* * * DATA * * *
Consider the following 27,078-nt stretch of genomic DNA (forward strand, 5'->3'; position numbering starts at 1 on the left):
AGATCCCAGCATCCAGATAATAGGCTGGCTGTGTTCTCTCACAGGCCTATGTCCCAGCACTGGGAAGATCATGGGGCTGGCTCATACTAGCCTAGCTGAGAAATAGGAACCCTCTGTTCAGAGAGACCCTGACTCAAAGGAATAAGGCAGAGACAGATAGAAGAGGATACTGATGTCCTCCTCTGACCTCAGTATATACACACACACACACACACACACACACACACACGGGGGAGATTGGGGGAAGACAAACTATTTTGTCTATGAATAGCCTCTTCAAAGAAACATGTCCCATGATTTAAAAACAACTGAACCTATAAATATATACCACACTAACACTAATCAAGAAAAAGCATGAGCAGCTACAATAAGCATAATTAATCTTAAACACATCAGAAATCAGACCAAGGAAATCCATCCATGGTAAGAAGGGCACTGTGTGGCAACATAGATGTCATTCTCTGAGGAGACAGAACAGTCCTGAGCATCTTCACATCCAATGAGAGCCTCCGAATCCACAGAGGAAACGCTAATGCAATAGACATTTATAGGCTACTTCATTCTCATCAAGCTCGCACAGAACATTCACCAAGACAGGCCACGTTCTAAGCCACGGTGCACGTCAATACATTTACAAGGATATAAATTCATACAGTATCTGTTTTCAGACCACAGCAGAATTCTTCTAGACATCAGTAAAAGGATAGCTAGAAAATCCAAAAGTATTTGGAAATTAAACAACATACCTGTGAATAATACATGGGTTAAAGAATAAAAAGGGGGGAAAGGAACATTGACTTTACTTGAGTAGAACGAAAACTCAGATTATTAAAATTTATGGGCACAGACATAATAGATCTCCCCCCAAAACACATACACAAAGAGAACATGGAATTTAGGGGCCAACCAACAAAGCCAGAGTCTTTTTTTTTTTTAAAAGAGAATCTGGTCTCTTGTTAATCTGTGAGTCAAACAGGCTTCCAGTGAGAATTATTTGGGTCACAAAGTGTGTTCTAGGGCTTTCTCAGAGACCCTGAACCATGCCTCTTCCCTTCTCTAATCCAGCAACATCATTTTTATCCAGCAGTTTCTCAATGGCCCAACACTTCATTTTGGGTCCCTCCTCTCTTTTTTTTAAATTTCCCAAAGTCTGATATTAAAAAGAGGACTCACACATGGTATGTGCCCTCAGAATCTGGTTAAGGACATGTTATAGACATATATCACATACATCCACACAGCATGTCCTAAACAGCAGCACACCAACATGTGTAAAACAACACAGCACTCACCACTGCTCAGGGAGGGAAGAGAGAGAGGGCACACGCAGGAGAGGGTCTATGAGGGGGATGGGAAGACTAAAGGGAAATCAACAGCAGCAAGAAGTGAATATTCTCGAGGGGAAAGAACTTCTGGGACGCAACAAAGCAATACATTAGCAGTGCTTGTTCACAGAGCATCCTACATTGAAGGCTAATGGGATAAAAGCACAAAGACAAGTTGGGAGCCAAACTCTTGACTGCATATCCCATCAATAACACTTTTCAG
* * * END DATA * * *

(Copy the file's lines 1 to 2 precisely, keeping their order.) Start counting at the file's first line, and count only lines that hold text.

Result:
Consider the following 27,078-nt stretch of genomic DNA (forward strand, 5'->3'; position numbering starts at 1 on the left):
AGATCCCAGCATCCAGATAATAGGCTGGCTGTGTTCTCTCACAGGCCTATGTCCCAGCACTGGGAAGATCATGGGGCTGGCTCATACTAGCCTAGCTGAGAAATAGGAACCCTCTGTTCAGAGAGACCCTGACTCAAAGGAATAAGGCAGAGACAGATAGAAGAGGATACTGATGTCCTCCTCTGACCTCAGTATATACACACACACACACACACACACACACACACACGGGGGAGATTGGGGGAAGACAAACTATTTTGTCTATGAATAGCCTCTTCAAAGAAACATGTCCCATGATTTAAAAACAACTGAACCTATAAATATATACCACACTAACACTAATCAAGAAAAAGCATGAGCAGCTACAATAAGCATAATTAATCTTAAACACATCAGAAATCAGACCAAGGAAATCCATCCATGGTAAGAAGGGCACTGTGTGGCAACATAGATGTCATTCTCTGAGGAGACAGAACAGTCCTGAGCATCTTCACATCCAATGAGAGCCTCCGAATCCACAGAGGAAACGCTAATGCAATAGACATTTATAGGCTACTTCATTCTCATCAAGCTCGCACAGAACATTCACCAAGACAGGCCACGTTCTAAGCCACGGTGCACGTCAATACATTTACAAGGATATAAATTCATACAGTATCTGTTTTCAGACCACAGCAGAATTCTTCTAGACATCAGTAAAAGGATAGCTAGAAAATCCAAAAGTATTTGGAAATTAAACAACATACCTGTGAATAATACATGGGTTAAAGAATAAAAAGGGGGGAAAGGAACATTGACTTTACTTGAGTAGAACGAAAACTCAGATTATTAAAATTTATGGGCACAGACATAATAGATCTCCCCCCAAAACACATACACAAAGAGAACATGGAATTTAGGGGCCAACCAACAAAGCCAGAGTCTTTTTTTTTTTTAAAAGAGAATCTGGTCTCTTGTTAATCTGTGAGTCAAACAGGCTTCCAGTGAGAATTATTTGGGTCACAAAGTGTGTTCTAGGGCTTTCTCAGAGACCCTGAACCATGCCTCTTCCCTTCTCTAATCCAGCAACATCATTTTTATCCAGCAGTTTCTCAATGGCCCAACACTTCATTTTGGGTCCCTCCTCTCTTTTTTTTAAATTTCCCAAAGTCTGATATTAAAAAGAGGACTCACACATGGTATGTGCCCTCAGAATCTGGTTAAGGACATGTTATAGACATATATCACATACATCCACACAGCATGTCCTAAACAGCAGCACACCAACATGTGTAAAACAACACAGCACTCACCACTGCTCAGGGAGGGAAGAGAGAGAGGGCACACGCAGGAGAGGGTCTATGAGGGGGATGGGAAGACTAAAGGGAAATCAACAGCAGCAAGAAGTGAATATTCTCGAGGGGAAAGAACTTCTGGGACGCAACAAAGCAATACATTAGCAGTGCTTGTTCACAGAGCATCCTACATTGAAGGCTAATGGGATAAAAGCACAAAGACAAGTTGGGAGCCAAACTCTTGACTGCATATCCCATCAATAACACTTTTCAG